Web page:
MOORHEAD, Minn. — Karla Krabbenhoft flew off from agriculture once, but she is back making new tracks for the industry in Minnesota, North Dakota and South Dakota.

Since last November, Krabbenhoft has been regional sales manager for Global Ag Risk Solutions, a Canadian company that has been marketing crop insurance for about 10 years. In that role, she’s recruiting agents in the tri-state area.

“It’s designed to shake up the 40-year-old federal crop insurance program in the United States,” Krabbenhoft said of the product. It’s a whole-farm, revenue-based concept tailored to each individual farm and the financials of that farm, rather than county production averages and Chicago Board of Trade pricing.

Krabbenhoft described the coverage as “a bit more expensive than federal crop insurance,” but designed to cover a percentage of gross margins and 100% of seed, fertilizer and chemical costs. That comes out better for “cutting edge” farmers who are “on top of your financials, participating in the latest technology.” She said the system is set up to keep clients eligible and compliant in federal programs, including disaster programs.

She said about three-fourths of the farmers she deals with fit that mode — people who “want to leave a legacy and want future generations to keep farming.”

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At age 50, Krabbenhoft is the oldest of four daughters of Victor and Linda Krabbenhoft, of Glyndon, Minn. Vic was a longtime board member and chairman of farmer-owned sugar beet processing Minn-Dak Farmers Cooperative of Wahpeton, N.D. Graduating from high school in 1988, Karla wanted to come home to farm. But at the end of the 1980s farm credit crisis, Vic urged her to pick up another degree or skill.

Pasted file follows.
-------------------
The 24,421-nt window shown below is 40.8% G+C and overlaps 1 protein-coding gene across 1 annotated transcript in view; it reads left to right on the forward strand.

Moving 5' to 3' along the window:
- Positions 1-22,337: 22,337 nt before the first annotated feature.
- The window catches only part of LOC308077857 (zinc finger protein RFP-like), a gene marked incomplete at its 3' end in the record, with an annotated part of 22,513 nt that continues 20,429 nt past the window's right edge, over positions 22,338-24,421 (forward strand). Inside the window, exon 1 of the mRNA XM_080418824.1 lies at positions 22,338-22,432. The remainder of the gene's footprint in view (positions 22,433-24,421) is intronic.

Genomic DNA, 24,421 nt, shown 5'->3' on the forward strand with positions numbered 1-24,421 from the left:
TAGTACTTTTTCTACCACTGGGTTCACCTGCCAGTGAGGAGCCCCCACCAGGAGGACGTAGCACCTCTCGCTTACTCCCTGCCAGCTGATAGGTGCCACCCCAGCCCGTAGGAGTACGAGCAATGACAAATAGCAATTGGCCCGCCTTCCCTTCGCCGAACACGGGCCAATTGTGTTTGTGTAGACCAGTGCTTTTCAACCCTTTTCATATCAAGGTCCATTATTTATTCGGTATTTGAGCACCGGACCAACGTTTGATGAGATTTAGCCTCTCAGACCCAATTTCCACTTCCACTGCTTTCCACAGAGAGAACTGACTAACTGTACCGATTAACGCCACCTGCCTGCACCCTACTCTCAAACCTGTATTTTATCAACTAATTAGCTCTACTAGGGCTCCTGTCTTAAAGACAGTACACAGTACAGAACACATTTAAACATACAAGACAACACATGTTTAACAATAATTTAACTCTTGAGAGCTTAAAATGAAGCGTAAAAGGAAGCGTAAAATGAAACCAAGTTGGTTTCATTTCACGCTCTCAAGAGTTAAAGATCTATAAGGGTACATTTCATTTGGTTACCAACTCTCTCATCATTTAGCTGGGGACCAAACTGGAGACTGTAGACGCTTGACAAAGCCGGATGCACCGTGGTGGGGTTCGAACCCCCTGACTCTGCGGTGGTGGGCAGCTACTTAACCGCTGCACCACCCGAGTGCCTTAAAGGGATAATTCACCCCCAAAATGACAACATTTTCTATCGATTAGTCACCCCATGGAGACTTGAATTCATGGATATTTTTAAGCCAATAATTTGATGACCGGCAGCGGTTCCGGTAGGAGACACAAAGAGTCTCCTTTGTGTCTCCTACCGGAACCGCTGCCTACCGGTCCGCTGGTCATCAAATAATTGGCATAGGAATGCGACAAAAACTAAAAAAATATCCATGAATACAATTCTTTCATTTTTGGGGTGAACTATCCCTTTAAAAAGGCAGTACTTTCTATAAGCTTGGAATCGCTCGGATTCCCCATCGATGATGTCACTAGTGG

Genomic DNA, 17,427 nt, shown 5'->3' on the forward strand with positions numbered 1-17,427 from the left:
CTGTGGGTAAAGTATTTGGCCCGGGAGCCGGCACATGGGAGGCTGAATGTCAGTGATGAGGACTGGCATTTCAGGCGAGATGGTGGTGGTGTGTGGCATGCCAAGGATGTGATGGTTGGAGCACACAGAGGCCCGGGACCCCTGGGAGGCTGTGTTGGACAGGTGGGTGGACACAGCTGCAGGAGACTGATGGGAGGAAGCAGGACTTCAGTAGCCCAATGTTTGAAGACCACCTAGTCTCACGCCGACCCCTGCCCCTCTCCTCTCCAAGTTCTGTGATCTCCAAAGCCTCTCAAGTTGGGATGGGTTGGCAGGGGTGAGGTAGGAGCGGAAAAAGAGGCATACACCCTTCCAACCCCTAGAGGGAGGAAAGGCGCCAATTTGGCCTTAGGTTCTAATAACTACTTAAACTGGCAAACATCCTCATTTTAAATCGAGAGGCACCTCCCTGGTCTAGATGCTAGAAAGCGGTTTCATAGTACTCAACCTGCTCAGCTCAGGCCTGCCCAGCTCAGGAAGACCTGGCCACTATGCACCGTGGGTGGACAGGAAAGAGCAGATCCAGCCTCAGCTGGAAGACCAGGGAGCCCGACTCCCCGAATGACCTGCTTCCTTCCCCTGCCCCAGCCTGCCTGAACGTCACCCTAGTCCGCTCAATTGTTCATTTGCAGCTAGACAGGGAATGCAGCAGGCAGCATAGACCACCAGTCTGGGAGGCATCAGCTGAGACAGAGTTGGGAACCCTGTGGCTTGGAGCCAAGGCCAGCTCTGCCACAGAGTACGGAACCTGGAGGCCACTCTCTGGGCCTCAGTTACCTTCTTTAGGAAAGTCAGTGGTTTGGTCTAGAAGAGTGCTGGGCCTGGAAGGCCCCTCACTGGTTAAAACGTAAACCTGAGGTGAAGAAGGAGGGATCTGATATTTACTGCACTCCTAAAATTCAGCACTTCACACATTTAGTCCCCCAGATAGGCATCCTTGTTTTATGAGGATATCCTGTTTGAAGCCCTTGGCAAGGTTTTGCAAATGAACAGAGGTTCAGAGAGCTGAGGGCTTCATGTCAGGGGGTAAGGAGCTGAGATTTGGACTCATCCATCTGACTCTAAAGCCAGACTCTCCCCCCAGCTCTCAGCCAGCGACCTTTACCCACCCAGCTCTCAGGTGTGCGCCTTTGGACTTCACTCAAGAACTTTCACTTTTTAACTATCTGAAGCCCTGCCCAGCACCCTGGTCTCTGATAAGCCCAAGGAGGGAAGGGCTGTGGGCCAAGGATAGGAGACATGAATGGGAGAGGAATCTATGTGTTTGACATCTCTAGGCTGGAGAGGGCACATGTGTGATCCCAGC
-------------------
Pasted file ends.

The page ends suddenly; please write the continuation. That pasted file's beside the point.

Krabbenhoft went to the University of North Dakota in aeronautical studies, graduating in 1993. She worked in the aviation insurance industry for 20 years, flying corporate planes to clients from the Dallas, Nashville and San Francisco areas.

In 2013, Vic asked if she’d like to come home and join him in a new venture he and partners called Row Crop Solutions. Vic owned the sugar beet seed portion of the company. Karla worked with her dad for seven years until Global Ag Risk recruited her.

In her new gig, Krabbenhoft is enjoying her work challenges and spending time with her family at the lakes. She thinks farmers can thrive in the next five years, especially if commodity prices improve.

“Farmers are some of the most optimistic, hardy people on the planet,” she said.